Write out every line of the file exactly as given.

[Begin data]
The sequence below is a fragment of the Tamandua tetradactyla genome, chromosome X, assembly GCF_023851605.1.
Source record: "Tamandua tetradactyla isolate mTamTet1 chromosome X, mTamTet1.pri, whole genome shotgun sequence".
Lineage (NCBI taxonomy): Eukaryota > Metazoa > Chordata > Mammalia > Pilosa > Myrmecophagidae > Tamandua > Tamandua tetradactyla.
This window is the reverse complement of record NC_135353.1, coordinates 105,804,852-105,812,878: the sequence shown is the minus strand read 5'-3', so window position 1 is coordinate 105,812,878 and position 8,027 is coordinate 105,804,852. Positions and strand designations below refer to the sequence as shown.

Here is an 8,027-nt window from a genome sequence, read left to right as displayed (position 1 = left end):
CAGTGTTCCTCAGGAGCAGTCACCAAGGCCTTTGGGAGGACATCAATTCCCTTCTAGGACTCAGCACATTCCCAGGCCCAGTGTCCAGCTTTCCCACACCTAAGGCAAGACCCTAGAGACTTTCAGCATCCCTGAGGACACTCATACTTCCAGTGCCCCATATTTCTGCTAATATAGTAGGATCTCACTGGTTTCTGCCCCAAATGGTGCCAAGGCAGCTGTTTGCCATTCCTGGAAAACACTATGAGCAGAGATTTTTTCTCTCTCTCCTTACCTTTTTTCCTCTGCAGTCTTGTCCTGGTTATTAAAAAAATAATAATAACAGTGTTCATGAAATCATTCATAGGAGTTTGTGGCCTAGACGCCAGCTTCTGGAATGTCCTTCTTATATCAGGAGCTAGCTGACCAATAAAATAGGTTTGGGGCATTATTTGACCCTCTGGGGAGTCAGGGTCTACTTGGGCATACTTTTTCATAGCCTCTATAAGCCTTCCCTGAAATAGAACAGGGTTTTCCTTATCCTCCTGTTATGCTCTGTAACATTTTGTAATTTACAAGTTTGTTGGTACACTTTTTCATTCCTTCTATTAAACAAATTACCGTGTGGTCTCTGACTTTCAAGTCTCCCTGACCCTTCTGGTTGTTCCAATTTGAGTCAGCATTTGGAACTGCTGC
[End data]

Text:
The sequence below is a fragment of the Tamandua tetradactyla genome, chromosome X, assembly GCF_023851605.1.
Source record: "Tamandua tetradactyla isolate mTamTet1 chromosome X, mTamTet1.pri, whole genome shotgun sequence".
Lineage (NCBI taxonomy): Eukaryota > Metazoa > Chordata > Mammalia > Pilosa > Myrmecophagidae > Tamandua > Tamandua tetradactyla.
This window is the reverse complement of record NC_135353.1, coordinates 105,804,852-105,812,878: the sequence shown is the minus strand read 5'-3', so window position 1 is coordinate 105,812,878 and position 8,027 is coordinate 105,804,852. Positions and strand designations below refer to the sequence as shown.

Here is an 8,027-nt window from a genome sequence, read left to right as displayed (position 1 = left end):
CAGTGTTCCTCAGGAGCAGTCACCAAGGCCTTTGGGAGGACATCAATTCCCTTCTAGGACTCAGCACATTCCCAGGCCCAGTGTCCAGCTTTCCCACACCTAAGGCAAGACCCTAGAGACTTTCAGCATCCCTGAGGACACTCATACTTCCAGTGCCCCATATTTCTGCTAATATAGTAGGATCTCACTGGTTTCTGCCCCAAATGGTGCCAAGGCAGCTGTTTGCCATTCCTGGAAAACACTATGAGCAGAGATTTTTTCTCTCTCTCCTTACCTTTTTTCCTCTGCAGTCTTGTCCTGGTTATTAAAAAAATAATAATAACAGTGTTCATGAAATCATTCATAGGAGTTTGTGGCCTAGACGCCAGCTTCTGGAATGTCCTTCTTATATCAGGAGCTAGCTGACCAATAAAATAGGTTTGGGGCATTATTTGACCCTCTGGGGAGTCAGGGTCTACTTGGGCATACTTTTTCATAGCCTCTATAAGCCTTCCCTGAAATAGAACAGGGTTTTCCTTATCCTCCTGTTATGCTCTGTAACATTTTGTAATTTACAAGTTTGTTGGTACACTTTTTCATTCCTTCTATTAAACAAATTACCGTGTGGTCTCTGACTTTCAAGTCTCCCTGACCCTTCTGGTTGTTCCAATTTGAGTCAGCATTTGGAACTGCTGC